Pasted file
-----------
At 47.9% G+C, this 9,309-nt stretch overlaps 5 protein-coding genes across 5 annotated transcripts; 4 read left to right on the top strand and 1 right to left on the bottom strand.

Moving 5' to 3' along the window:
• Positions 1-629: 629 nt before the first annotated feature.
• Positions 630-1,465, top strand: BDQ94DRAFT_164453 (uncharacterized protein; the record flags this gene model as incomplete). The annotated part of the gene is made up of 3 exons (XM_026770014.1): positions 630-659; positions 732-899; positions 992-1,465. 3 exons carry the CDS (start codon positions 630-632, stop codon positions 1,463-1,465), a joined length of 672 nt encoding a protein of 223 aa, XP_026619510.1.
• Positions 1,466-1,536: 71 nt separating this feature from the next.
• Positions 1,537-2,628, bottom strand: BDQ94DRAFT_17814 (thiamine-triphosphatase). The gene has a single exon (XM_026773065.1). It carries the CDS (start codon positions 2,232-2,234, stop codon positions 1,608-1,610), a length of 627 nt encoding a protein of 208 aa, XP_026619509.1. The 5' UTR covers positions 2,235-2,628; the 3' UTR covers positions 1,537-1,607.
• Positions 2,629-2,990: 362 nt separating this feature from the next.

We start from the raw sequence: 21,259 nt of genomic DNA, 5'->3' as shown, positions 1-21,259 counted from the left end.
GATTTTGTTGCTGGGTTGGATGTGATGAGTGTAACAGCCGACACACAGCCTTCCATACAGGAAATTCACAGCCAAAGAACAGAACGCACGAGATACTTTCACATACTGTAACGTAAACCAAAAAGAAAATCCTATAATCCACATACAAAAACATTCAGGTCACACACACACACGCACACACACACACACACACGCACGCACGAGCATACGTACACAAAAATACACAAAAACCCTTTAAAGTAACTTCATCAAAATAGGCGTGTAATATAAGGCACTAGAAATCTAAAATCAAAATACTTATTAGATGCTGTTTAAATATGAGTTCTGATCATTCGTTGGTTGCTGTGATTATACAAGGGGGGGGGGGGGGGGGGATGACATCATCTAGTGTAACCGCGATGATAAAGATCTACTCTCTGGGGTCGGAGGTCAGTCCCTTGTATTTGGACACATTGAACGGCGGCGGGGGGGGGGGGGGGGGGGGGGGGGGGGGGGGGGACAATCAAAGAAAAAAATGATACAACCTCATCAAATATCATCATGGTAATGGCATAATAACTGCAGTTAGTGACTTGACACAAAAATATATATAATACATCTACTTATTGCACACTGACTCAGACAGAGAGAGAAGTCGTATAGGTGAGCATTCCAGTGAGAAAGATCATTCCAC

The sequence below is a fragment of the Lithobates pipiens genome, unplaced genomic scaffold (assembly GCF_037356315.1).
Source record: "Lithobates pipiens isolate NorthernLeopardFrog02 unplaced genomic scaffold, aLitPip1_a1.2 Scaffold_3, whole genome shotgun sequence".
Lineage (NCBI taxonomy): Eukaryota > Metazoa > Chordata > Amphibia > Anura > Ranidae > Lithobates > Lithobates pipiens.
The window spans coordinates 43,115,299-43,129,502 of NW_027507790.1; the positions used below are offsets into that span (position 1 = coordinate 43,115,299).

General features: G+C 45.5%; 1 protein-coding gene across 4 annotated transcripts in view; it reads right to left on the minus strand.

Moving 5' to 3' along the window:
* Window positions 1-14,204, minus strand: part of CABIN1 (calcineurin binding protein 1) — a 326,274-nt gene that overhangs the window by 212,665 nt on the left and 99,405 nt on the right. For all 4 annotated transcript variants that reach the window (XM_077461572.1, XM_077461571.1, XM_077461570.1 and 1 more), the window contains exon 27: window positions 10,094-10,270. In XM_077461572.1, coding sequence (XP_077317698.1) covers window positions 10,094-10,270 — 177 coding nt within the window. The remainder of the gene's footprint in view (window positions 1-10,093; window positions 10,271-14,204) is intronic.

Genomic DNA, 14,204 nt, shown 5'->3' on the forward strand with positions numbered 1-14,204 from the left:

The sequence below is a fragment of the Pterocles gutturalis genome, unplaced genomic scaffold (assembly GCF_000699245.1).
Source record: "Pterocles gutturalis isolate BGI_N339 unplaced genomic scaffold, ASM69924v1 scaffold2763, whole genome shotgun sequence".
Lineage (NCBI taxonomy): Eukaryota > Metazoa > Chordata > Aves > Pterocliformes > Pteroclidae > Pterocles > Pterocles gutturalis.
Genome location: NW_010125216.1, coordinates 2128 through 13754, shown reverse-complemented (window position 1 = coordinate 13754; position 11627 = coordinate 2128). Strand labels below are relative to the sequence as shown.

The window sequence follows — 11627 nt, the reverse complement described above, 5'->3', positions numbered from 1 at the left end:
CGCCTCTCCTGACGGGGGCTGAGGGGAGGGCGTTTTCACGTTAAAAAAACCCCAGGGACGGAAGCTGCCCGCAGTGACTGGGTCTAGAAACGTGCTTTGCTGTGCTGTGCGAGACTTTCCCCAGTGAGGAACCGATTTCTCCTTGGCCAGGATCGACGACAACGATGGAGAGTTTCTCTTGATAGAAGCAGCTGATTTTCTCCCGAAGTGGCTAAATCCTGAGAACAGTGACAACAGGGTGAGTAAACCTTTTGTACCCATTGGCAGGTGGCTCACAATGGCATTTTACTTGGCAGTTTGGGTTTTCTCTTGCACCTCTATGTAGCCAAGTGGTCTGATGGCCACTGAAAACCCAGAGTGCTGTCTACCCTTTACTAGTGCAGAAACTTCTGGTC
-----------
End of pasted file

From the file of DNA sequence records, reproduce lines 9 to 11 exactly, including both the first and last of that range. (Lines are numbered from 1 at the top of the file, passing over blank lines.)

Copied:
GATTTTGTTGCTGGGTTGGATGTGATGAGTGTAACAGCCGACACACAGCCTTCCATACAGGAAATTCACAGCCAAAGAACAGAACGCACGAGATACTTTCACATACTGTAACGTAAACCAAAAAGAAAATCCTATAATCCACATACAAAAACATTCAGGTCACACACACACACGCACACACACACACACACACGCACGCACGAGCATACGTACACAAAAATACACAAAAACCCTTTAAAGTAACTTCATCAAAATAGGCGTGTAATATAAGGCACTAGAAATCTAAAATCAAAATACTTATTAGATGCTGTTTAAATATGAGTTCTGATCATTCGTTGGTTGCTGTGATTATACAAGGGGGGGGGGGGGGGGGGATGACATCATCTAGTGTAACCGCGATGATAAAGATCTACTCTCTGGGGTCGGAGGTCAGTCCCTTGTATTTGGACACATTGAACGGCGGCGGGGGGGGGGGGGGGGGGGGGGGGGGGGGGGGGGACAATCAAAGAAAAAAATGATACAACCTCATCAAATATCATCATGGTAATGGCATAATAACTGCAGTTAGTGACTTGACACAAAAATATATATAATACATCTACTTATTGCACACTGACTCAGACAGAGAGAGAAGTCGTATAGGTGAGCATTCCAGTGAGAAAGATCATTCCAC

The sequence below is a fragment of the Lithobates pipiens genome, unplaced genomic scaffold (assembly GCF_037356315.1).
Source record: "Lithobates pipiens isolate NorthernLeopardFrog02 unplaced genomic scaffold, aLitPip1_a1.2 Scaffold_3, whole genome shotgun sequence".